Growing a business to a point that it can be sold isn’t easy, especially when that business is in the fitness industry. Even so, I did it and it changed my life forever. Here are three of the core reasons why I sold my fitness business My Mad Methods to Onnit Labs.
Just like any “successful” business story, my fitness business grew from years of long hours, hardships, and outright failure spanning over a half of a decade. Here I discuss what My Mad Methods was and a little bit about the sale and transfer of it to Onnit Labs. In future articles I’ll explain more about negotiations, considerations, positives and negatives of selling the fitness business.
The business I sold was called My Mad Methods. I built it to be a primary resource for alternative training implements like kettlebells, sandbags, battle ropes, odd object lifting, and their corresponding methodologies. I coined the term “Unconventional Training” as a catch-all for these unique training methods that focused on functional performance for both average people and physically oriented activities and careers like military duty, law enforcement, athletics, and extreme endurance sports.
The business was comprised of three key elements that made it valuable to my customers:
Onnit Labs, a supplement vendor and fitness lifestyle brand, purchased my fitness business after becoming my exclusive advertiser. The courtship and negotiation lasted about six months, at which point I agreed to sell the business for equity in Onnit. I was brought on as an Onnit executive with the title of Chief Fitness Officer.
Initially my job involved incorporating and transferring all My Mad Methods materials into the Onnit machine. This involved figuring out a way to translate the 1,500+ pages of articles, workouts, videos, exercises, and other information into useful traffic sources for Onnit.com. In order to do that, I founded the Onnit Academy.
Onnit Academy became the education and knowledge center of Onnit. Principally concerned with training methods and information decimation, the Academy grew into something much more over the 18 months I was at Onnit. I had the opportunity to personally invite and host my former friends and business associates while I was there, including John Wolf, Aaron Guyett, Marcus Martinez, and Lauren Brooks (who you may see working at Onnit now).
While there were many, many reasons and considerations why I sold My Mad Methods to Onnit, the following three were extremely pivotal in the final decision.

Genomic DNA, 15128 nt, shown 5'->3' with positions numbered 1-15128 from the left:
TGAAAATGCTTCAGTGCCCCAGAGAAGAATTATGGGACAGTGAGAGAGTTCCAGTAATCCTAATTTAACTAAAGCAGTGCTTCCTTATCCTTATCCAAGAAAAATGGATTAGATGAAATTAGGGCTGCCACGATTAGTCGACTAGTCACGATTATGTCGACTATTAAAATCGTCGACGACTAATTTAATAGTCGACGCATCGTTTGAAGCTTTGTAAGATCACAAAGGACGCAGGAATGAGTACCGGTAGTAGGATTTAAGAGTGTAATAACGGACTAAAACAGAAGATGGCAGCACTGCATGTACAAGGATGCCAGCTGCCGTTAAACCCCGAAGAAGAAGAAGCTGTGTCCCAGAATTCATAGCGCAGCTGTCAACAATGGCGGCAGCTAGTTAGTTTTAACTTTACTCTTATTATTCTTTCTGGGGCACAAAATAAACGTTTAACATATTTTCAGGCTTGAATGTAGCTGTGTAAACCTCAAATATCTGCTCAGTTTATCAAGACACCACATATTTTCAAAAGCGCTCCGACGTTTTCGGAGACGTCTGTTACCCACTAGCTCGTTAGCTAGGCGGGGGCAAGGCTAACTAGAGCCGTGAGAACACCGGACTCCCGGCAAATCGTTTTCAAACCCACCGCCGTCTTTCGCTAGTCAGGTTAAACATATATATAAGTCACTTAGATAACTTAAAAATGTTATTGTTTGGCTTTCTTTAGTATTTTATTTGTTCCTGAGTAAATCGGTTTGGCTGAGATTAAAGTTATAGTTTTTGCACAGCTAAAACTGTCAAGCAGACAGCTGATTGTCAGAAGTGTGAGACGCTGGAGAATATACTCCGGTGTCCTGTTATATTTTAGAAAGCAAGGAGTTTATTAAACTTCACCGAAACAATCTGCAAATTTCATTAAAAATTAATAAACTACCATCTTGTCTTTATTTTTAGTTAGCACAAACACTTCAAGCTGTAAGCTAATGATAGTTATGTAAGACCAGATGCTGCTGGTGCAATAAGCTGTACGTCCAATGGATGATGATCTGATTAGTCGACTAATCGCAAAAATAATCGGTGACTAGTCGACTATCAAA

Owning a small business is a lot of work especially when it’s new. Add in your personal life factors and you start to understand the real definition of “tired.” Tired is not working 10-12 hours a day; tired is working 10-12 hours a day and starting a family.
From the moment I became the sole owner of My Mad Methods to the moment I sold it, the following events (outside of the business) occurred:
This was all in addition to all of the My Mad Methods tasks which included developing/sourcing/importing/managing products, shooting/editing/releasing DVDs, editing/designing/releasing bi-monthly magazine issues, shooting/editing hundreds of videos, producing/editing/promoting 1,500 pages of content. I was the editor, web designer, photographer, graphic designer, videographer, writer, and demonstrator for both the magazine and website.
Needless to say, I was really tired. My second son also had colic for about five months and that didn’t help things at all. When you get so tired that you begin to empathize with Edward Norton’s character in Fight Club, it’s not a good thing. You begin to think that there is no end to the work and fatigue, and then you start thinking that there must be a better way.
For me, that “better way” was a job at Onnit. I would get a steady paycheck and have the support of an entire company full of creative people. My readers would be happy and I would get some much-needed rest.
Yup, money was a big factor in selling my business. The crazy thing is that I was actually doing really well, especially in relation to how much I was making in prior years. I had my own products, an import and distribution system, tens of thousands of followers, and sales were increasing all the time.
Even so, Onnit was much bigger and they seemed to be growing faster. The money they offered wasn’t overwhelming, but it was significant enough to seem beneficial at the time with a lot of upside potential for the future.
The biggest thing was the perceived stability of a set paycheck. While my business was making money, it was inconsistent and led to stress which I did not need at the time. The deal didn’t make me “rich” but it made me comfortable, and that was very appetizing at the time.
I cared about my customers a lot (I still do in fact) and I saw the deal as an opportunity to offer even more value. Larger companies have resources that smaller businesses envy. Things like sales and marketing teams, support staff, investors, and lenders are just a few. I imagined pouring all of my work into content creation rather than the myriad of other tasks that could be delegated to other departments. My customers would win and I would be free to do what I was good at.
Alas, things rarely go how you see them going in many aspects of life. Over the next few weeks I’ll be posting about those lessons and how you can apply them to your own small business.